2 - If you are aware of, or have grounds for suspecting, ...
There are three triggers for the implementation of the catch-all provisions. The first is an information notified by the Government that the export, brokering services or technical assistance in relation with non-listed dual-use items or military equipment shall be subject to a license. Such an information may be directed towards a specific exporter or operator, but may also take the form of a collective decision. The operator shall, well understood, have to comply with such a license requirement. The two other triggers reside on the side of the exporter or operator. There is a general responsibility for all exporters to assess the possible diversion of their products towards a WMD programme or the occurrence of any of the other catch-all cases mentioned here before. If during this assessment which must be recurrent, the exporter gets awareness or grounds of suspecting of the catch-all event, then he must act.
The exporter is "aware" of ... The wording "aware of" is not defined, neither in the EU Regulation, nor in Luxembourg law. The French versions of the text use the wording "a connaissance", the German ones "ist dem Ausführer bekannt”. It is generally admitted that awareness results from evidences based on information received directly or indirectly by the exporter. This requires positive knowledge (direct intent). The German authorities, for example, are of the opinion that such awareness also exists when the exporter is acquainted with sufficient sources from which he can acquire the knowledge in a reasonable way and without special effort. The exporter may not deliberately ignore apparent indications, nor completely fail to perform due diligence. "To deem possible" (exporter's indirect intent, negligent ignorance) is however not sufficient to constitute awareness. The existence of awareness is assessed throughout the exporter's different departments. Employees who are aware will render the whole company aware.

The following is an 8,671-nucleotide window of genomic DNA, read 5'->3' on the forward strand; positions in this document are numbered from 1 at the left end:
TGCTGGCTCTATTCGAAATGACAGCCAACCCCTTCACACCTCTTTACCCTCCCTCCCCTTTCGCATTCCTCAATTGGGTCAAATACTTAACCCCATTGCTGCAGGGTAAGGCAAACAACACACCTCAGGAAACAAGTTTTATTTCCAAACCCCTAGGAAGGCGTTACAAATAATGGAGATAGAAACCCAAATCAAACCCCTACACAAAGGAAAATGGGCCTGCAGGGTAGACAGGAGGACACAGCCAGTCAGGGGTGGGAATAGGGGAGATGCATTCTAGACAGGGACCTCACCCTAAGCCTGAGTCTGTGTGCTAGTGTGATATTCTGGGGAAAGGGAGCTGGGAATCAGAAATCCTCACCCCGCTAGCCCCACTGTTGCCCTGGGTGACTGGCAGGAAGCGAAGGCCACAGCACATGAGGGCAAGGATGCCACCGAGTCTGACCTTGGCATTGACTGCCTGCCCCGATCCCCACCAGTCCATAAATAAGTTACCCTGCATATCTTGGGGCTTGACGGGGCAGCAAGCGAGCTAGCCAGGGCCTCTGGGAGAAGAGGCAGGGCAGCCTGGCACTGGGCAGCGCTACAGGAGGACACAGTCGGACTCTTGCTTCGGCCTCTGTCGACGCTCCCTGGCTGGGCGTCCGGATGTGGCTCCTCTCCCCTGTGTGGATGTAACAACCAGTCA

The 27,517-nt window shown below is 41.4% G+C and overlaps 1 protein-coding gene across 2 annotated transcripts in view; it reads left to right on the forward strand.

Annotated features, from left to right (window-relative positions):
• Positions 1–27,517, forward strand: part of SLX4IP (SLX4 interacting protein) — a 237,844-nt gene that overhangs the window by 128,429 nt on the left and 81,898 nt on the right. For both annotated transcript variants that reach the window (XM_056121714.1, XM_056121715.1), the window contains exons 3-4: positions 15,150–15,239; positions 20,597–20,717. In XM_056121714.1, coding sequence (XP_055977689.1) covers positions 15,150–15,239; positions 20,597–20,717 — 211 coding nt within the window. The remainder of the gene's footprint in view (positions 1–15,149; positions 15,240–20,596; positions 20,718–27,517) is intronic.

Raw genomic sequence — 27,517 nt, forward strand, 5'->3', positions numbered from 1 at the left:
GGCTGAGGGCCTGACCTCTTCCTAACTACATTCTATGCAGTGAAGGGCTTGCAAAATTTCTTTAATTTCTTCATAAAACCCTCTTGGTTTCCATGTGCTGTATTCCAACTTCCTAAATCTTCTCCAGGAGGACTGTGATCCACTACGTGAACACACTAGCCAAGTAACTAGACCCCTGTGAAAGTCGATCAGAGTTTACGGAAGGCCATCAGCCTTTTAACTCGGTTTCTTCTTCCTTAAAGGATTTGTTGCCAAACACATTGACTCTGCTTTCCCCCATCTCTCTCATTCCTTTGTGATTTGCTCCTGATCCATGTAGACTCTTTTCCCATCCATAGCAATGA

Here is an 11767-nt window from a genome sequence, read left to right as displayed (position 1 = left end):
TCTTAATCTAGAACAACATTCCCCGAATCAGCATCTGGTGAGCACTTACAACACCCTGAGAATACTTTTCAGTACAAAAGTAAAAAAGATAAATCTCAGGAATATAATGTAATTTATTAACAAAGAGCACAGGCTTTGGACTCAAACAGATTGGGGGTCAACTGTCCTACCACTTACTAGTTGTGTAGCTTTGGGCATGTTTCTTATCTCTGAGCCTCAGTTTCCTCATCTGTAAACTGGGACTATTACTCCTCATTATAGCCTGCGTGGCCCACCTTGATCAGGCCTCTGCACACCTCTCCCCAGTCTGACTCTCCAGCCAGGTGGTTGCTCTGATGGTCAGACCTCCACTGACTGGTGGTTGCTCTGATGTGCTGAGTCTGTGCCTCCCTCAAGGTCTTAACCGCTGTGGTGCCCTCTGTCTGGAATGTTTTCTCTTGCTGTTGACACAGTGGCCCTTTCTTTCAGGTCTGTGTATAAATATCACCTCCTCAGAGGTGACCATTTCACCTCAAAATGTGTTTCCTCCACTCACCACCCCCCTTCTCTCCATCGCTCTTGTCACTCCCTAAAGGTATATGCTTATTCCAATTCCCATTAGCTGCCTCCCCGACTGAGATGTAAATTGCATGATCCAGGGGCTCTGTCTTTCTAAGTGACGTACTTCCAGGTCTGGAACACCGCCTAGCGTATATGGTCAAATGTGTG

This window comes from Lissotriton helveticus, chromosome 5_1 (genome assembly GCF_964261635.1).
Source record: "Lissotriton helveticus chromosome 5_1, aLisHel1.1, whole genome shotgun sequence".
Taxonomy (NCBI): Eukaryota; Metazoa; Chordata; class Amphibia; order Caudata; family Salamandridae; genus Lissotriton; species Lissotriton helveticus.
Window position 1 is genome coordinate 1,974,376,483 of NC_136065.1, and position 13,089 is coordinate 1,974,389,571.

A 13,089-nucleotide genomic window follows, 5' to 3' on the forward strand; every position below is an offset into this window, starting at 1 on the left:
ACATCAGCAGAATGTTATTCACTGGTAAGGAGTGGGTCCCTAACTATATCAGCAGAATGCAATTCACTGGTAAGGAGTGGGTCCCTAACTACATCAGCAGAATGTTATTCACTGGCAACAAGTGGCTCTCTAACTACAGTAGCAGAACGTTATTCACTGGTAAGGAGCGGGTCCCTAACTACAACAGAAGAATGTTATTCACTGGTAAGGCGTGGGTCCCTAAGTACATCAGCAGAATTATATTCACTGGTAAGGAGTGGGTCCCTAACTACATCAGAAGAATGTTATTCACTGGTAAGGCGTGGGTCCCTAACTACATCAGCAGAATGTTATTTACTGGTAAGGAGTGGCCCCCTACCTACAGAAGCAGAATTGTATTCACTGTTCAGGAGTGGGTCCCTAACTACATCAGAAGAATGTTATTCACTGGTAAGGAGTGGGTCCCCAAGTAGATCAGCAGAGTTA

The exporter has "grounds for suspecting" As for "awareness" mentioned here before, the wording "grounds for suspecting” are not further defined in the EU or Luxembourg export control regulations. In French, the authors have used the wording "soupçon", in German “Grund zur Annahme”. One may note that the German translation seems not be in accordance with the English and French versions, as "suspecting" or "soupçon" are words which be assimilated in German language to "Verdacht" or "Vermutung", more than to "Grund zur Annahme", the latter having higher requirements to the information at hand. An exporter who is aware of, or has grounds of suspecting that his product or service will end up with a critical end-user or end-use, must abandon passivity and take positive action in order to avoid any liability. The type of action is dependent of the type or product and the operation.
(Part 3 to follow)